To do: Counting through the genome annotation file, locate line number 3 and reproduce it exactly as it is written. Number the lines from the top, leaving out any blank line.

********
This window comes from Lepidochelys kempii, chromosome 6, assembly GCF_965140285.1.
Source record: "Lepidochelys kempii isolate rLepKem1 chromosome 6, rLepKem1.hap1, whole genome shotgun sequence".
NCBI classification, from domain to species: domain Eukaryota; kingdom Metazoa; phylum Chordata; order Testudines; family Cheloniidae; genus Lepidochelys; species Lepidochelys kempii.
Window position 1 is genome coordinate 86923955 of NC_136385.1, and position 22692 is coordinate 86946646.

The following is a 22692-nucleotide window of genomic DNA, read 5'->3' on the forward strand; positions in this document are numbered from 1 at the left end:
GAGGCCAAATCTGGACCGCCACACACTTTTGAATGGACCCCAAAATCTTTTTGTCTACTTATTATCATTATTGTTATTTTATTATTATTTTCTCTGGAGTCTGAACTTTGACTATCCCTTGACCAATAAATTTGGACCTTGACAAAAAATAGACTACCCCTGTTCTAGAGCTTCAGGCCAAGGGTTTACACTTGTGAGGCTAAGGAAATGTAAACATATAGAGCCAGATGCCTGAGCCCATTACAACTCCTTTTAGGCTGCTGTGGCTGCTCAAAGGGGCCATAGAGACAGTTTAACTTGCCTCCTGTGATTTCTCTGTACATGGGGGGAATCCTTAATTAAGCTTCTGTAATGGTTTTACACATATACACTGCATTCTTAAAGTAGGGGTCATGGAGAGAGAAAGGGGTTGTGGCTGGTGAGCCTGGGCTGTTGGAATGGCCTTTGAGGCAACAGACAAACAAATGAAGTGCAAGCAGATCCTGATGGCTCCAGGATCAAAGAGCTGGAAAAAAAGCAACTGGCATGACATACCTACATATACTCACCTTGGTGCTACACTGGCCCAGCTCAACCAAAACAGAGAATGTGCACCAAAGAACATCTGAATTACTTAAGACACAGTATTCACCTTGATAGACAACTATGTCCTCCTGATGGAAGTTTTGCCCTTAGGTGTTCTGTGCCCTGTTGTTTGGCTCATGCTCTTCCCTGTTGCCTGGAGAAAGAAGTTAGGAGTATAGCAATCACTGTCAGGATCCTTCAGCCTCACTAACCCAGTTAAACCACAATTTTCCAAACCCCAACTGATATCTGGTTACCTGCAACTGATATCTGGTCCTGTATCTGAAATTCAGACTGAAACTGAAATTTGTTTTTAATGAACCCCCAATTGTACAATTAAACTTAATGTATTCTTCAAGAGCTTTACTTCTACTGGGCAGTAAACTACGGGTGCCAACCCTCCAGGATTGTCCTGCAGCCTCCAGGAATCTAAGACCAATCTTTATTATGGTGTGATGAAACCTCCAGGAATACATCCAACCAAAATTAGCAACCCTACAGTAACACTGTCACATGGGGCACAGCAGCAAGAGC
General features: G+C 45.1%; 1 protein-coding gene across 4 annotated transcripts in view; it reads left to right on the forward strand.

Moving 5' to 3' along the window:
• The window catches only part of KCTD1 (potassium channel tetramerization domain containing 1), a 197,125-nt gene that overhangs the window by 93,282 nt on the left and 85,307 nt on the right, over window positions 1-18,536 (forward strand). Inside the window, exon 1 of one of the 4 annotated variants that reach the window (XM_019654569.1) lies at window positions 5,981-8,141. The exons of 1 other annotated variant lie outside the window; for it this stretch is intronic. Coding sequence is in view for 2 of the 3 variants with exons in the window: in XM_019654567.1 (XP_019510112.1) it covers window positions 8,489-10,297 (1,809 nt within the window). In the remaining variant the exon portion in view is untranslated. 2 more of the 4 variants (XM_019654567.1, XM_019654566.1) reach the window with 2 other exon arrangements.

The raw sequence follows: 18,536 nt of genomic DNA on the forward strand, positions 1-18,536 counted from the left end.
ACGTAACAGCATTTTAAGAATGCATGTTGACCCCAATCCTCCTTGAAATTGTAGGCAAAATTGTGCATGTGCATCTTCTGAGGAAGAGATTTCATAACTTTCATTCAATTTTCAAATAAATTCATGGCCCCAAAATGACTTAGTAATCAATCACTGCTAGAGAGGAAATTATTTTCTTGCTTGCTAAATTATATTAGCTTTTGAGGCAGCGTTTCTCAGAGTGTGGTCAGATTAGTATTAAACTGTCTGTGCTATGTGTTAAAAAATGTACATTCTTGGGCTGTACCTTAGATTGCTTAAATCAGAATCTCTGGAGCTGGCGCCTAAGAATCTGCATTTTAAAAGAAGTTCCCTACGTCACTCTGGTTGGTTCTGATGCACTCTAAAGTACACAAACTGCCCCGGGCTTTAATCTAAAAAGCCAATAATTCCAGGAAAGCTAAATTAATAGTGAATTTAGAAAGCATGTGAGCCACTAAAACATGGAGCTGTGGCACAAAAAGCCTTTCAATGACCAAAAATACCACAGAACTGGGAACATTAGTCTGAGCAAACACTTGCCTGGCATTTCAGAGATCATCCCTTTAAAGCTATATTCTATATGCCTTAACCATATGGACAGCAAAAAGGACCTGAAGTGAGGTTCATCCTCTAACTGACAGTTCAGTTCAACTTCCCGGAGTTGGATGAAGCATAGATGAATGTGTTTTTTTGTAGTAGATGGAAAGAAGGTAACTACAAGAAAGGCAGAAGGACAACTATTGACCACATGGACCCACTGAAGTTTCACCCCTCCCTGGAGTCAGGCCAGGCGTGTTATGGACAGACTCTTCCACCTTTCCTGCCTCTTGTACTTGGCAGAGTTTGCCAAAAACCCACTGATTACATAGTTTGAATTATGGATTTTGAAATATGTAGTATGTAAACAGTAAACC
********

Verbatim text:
NCBI classification, from domain to species: domain Eukaryota; kingdom Metazoa; phylum Chordata; order Testudines; family Cheloniidae; genus Lepidochelys; species Lepidochelys kempii.